97 ARG   ( 100-)  A      -6.30
 289 GLN   ( 110-)  B      -6.11
 290 HIS   ( 111-)  B      -5.91
 612 LYS   ( 237-)  D      -5.90
 318 LYS   ( 139-)  B      -5.85
 345 ARG   ( 166-)  B      -5.83
 368 ARG   ( 189-)  B      -5.68
 183 ARG   (   4-)  B      -5.30
 453 LEU   (  69-)  D      -5.24
 288 LEU   ( 109-)  B      -5.19
 613 ASN   ( 238-)  D      -5.18
 478 TYR   (  94-)  D      -5.14

Warning: Abnormal packing environment for sequential residues

A stretch of at least three sequential residues with a questionable packing environment was found. This could indicate that these residues are part of a strange loop. It might also be an indication of misthreading in the density. However, it can also indicate that one or more residues in this stretch have other problems such as, for example, missing atoms, very weird angles or bond lengths, etc.

The table below lists the first and last residue in each stretch found, as well as the average residue score of the series.

 288 LEU   ( 109-)  B       290 - HIS    111- ( B)         -5.74

Note: Quality value plot

The quality value smoothed over a 10 residue window is plotted as function of the residue number. Low areas in the plot (below -2.0) indicate unusual packing.

Chain identifier: A

Note: Quality value plot

The quality value smoothed over a 10 residue window is plotted as function of the residue number. Low areas in the plot (below -2.0) indicate unusual packing.

Chain identifier: B

Note: Quality value plot

The quality value smoothed over a 10 residue window is plotted as function of the residue number. Low areas in the plot (below -2.0) indicate unusual packing.

Chain identifier: C

Note: Quality value plot

The quality value smoothed over a 10 residue window is plotted as function of the residue number. Low areas in the plot (below -2.0) indicate unusual packing.

Chain identifier: D

Warning: Low packing Z-score for some residues

The residues listed in the table below have an unusual packing environment according to the 2nd generation packing check. The score listed in the table is a packing normality Z-score: positive means better than average, negative means worse than average. Only residues scoring less than -2.50 are listed here. These are the unusual residues in the structure, so it will be interesting to take a special look at them.

 578 ALA   ( 203-)  D   -2.51

Note: Second generation quality Z-score plot

The second generation quality Z-score smoothed over a 10 residue window is plotted as function of the residue number. Low areas in the plot (below -1.3) indicate unusual packing.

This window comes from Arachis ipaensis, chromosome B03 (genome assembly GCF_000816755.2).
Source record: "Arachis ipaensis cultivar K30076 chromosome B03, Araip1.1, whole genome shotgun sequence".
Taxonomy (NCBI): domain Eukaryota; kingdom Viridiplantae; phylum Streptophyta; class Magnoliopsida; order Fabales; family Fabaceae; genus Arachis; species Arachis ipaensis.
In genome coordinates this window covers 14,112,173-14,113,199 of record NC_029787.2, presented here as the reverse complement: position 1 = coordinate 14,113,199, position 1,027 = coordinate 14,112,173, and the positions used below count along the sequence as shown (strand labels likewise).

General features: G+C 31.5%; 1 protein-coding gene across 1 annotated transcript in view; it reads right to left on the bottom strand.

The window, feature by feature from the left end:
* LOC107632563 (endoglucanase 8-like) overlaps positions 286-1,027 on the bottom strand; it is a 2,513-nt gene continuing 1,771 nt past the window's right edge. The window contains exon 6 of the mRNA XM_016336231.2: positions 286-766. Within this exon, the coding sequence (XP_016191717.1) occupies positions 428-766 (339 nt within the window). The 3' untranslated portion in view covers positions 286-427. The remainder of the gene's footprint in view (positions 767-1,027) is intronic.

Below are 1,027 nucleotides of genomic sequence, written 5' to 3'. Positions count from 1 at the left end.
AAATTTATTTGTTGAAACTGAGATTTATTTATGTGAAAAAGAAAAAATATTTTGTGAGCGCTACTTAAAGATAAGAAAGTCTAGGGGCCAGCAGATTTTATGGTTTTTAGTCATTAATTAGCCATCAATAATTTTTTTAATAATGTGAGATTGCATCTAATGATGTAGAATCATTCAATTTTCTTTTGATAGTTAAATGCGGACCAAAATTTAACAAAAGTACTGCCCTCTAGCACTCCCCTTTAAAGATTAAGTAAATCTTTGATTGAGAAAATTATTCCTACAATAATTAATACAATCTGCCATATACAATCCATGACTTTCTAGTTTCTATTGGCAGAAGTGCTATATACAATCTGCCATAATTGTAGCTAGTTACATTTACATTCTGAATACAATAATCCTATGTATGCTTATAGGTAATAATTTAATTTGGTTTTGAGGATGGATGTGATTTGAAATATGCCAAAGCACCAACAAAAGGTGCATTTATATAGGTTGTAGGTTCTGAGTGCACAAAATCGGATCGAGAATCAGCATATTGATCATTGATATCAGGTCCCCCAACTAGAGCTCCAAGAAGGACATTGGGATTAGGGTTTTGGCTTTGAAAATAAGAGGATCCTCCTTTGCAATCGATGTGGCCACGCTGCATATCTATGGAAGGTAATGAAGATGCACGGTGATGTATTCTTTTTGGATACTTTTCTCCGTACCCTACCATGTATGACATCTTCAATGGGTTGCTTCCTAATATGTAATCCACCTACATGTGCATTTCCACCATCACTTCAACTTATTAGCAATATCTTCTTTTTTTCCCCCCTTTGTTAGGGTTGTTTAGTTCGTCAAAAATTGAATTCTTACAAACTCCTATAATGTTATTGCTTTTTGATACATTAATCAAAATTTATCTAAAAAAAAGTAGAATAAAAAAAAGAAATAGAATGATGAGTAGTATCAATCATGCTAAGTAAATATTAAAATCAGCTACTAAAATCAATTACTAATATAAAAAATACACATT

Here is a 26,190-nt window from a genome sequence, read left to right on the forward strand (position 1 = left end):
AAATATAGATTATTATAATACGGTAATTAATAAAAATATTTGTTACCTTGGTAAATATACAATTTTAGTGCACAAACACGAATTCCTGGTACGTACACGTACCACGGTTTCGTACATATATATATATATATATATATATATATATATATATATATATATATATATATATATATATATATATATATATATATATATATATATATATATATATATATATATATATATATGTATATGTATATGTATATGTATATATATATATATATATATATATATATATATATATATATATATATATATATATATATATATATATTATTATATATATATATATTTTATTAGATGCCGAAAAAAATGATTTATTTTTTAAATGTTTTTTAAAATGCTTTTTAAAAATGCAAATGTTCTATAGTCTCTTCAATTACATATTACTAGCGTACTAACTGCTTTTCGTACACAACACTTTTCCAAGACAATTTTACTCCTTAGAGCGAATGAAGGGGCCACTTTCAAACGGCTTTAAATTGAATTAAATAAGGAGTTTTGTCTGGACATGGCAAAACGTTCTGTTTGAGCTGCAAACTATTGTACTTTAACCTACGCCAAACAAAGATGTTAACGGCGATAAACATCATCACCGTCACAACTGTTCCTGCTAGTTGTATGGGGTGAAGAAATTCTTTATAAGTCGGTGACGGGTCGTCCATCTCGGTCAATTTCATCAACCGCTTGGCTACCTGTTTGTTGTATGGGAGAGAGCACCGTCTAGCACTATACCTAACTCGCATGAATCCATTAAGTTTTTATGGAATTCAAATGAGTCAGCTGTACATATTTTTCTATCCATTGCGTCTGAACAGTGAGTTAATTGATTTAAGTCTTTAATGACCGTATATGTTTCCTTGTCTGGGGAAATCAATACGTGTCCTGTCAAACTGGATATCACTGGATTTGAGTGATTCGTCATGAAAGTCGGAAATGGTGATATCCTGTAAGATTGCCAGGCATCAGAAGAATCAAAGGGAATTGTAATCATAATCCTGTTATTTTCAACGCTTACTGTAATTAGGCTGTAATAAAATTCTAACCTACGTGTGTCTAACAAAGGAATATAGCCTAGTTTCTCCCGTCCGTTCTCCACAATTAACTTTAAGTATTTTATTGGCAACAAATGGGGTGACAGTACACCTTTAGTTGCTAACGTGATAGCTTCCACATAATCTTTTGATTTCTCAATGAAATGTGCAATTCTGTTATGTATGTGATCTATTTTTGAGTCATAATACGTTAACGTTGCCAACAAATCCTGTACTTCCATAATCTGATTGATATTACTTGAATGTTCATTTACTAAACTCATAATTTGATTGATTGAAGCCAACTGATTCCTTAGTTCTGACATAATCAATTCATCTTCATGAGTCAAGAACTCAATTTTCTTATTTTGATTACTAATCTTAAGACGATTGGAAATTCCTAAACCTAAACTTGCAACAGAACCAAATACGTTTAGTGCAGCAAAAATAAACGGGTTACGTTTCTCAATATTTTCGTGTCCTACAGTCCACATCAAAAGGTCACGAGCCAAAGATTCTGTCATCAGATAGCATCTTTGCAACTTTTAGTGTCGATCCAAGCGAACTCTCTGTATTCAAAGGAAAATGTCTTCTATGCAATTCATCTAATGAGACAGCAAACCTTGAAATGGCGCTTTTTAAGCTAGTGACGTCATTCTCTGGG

Chain identifier: A

Note: Second generation quality Z-score plot

Chain identifier: B

Note: Second generation quality Z-score plot

Chain identifier: C

Note: Second generation quality Z-score plot

Chain identifier: D

Water, ion, and hydrogenbond related checks

Error: Water molecules without hydrogen bonds

The water molecules listed in the table below do not form any hydrogen bonds, neither with the protein or DNA/RNA, nor with other water molecules. This is a strong indication of a refinement problem. The last number on each line is the identifier of the water molecule in the input file.

 620 HOH   ( 248 )  B      O
 620 HOH   ( 258 )  B      O

Error: HIS, ASN, GLN side chain flips

Listed here are Histidine, Asparagine or Glutamine residues for which the orientation determined from hydrogen bonding analysis are different from the assignment given in the input. Either they could form energetically more favourable hydrogen bonds if the terminal group was rotated by 180 degrees, or there is no assignment in the input file (atom type 'A') but an assignment could be made. Be aware, though, that if the topology could not be determined for one or more ligands, then this option will make errors.

 140 HIS   ( 143-)  A
 189 GLN   (  10-)  B
 249 GLN   (  70-)  B
 291 HIS   ( 112-)  B
 472 ASN   (  88-)  D
 493 HIS   ( 118-)  D
 496 ASN   ( 121-)  D
 504 GLN   ( 129-)  D
 516 ASN   ( 141-)  D
 523 GLN   ( 148-)  D
 532 GLN   ( 157-)  D
 593 ASN   ( 218-)  D
 608 HIS   ( 233-)  D

Warning: Buried unsatisfied hydrogen bond donors

The buried hydrogen bond donors listed in the table below have a hydrogen atom that is not involved in a hydrogen bond in the optimized hydrogen bond network.

Hydrogen bond donors that are buried inside the protein normally use all of their hydrogens to form hydrogen bonds within the protein. If there are any non hydrogen bonded buried hydrogen bond donors in the structure they will be listed here. In very good structures the number of listed atoms will tend to zero.

Waters are not listed by this option.

  42 LEU   (  45-)  A      N
 146 HIS   ( 149-)  A      ND1